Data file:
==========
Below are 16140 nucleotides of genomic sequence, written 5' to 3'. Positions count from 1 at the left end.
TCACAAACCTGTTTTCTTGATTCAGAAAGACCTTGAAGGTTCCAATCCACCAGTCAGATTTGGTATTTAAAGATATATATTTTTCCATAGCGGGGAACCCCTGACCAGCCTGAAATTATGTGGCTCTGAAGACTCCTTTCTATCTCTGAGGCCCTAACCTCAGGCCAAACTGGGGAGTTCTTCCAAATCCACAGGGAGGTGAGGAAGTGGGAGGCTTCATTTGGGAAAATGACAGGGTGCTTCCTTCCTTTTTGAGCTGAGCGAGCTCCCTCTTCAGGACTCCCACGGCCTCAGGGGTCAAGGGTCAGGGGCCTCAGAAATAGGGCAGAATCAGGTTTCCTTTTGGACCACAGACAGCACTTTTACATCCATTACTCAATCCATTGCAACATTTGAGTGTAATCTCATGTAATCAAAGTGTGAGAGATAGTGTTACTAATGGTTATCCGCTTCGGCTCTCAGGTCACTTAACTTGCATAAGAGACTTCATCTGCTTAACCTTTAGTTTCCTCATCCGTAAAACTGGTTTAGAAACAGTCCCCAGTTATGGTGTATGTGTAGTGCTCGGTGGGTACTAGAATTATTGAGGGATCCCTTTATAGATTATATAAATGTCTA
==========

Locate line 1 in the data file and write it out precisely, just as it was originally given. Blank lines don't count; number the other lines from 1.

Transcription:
Below are 16140 nucleotides of genomic sequence, written 5' to 3'. Positions count from 1 at the left end.